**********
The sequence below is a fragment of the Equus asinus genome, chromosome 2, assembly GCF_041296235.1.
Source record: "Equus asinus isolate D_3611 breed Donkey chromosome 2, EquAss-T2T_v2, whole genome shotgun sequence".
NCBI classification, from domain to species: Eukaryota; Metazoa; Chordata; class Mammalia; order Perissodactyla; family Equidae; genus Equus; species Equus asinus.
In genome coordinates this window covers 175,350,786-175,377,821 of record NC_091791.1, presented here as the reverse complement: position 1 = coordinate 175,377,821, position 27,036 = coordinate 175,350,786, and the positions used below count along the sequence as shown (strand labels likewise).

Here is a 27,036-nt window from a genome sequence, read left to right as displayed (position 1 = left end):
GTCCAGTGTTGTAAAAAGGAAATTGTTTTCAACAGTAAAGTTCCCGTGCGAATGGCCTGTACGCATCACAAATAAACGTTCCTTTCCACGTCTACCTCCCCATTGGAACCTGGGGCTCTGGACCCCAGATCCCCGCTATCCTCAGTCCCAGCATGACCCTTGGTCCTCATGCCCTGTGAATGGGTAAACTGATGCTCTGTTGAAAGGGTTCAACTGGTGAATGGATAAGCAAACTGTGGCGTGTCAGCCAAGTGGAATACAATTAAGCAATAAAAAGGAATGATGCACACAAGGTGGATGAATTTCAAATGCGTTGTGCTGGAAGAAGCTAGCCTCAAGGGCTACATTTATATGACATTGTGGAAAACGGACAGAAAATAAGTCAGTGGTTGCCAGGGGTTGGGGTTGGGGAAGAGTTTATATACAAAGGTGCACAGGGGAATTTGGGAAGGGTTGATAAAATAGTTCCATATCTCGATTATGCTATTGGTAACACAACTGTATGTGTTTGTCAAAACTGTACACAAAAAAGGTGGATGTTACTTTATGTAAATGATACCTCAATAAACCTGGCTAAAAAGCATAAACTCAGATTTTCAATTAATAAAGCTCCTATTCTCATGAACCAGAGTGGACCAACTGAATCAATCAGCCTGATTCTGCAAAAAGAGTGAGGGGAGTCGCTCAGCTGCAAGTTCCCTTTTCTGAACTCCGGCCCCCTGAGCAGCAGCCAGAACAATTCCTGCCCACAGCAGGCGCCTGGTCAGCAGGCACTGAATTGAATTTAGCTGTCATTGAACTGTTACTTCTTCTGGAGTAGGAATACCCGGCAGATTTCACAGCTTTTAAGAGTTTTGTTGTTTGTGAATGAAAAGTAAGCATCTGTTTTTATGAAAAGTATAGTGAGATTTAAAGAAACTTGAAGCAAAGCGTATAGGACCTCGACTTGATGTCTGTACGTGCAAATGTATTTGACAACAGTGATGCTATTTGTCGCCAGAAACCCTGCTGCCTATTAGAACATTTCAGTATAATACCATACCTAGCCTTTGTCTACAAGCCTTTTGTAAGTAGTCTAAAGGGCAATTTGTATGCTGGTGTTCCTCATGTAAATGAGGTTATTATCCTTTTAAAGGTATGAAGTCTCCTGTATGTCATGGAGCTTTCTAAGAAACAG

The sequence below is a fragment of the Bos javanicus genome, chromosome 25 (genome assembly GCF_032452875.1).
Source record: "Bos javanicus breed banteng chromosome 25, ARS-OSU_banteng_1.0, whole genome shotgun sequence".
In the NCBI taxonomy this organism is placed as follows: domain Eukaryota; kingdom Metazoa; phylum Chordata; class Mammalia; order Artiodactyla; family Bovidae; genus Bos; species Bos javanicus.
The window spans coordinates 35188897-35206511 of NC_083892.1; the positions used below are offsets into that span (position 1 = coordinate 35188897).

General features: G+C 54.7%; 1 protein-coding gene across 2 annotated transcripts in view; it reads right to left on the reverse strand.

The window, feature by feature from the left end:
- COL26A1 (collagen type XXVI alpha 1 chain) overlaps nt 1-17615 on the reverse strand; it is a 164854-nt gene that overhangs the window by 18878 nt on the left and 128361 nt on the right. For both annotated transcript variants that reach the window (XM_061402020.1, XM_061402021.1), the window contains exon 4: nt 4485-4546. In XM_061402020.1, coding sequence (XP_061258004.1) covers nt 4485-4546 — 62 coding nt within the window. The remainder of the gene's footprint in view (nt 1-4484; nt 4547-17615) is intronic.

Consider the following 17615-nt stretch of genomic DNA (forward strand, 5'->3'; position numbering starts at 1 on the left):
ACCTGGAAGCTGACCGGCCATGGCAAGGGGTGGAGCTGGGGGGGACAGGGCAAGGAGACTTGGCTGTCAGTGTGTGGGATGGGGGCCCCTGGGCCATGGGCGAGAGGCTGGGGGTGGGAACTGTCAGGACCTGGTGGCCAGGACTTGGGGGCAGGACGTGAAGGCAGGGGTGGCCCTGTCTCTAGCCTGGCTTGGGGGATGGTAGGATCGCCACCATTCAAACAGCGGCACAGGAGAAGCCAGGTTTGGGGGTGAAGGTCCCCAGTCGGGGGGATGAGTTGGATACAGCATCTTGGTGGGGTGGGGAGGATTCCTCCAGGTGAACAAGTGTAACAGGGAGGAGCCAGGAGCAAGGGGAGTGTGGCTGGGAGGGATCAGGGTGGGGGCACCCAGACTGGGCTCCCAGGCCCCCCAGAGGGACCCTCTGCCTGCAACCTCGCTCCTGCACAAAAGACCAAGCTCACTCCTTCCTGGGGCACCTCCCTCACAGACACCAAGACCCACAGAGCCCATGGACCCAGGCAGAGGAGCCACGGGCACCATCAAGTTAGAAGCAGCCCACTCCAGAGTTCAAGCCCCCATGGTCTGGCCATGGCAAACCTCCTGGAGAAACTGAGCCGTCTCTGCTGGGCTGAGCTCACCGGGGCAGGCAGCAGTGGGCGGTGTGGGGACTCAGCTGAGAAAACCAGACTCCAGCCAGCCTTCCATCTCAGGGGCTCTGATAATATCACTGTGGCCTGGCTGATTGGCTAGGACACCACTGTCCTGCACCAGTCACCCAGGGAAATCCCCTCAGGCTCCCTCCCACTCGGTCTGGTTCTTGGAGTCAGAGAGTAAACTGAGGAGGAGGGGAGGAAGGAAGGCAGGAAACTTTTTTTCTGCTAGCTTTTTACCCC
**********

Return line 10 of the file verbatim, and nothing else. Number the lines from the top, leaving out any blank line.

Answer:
The window spans coordinates 35188897-35206511 of NC_083892.1; the positions used below are offsets into that span (position 1 = coordinate 35188897).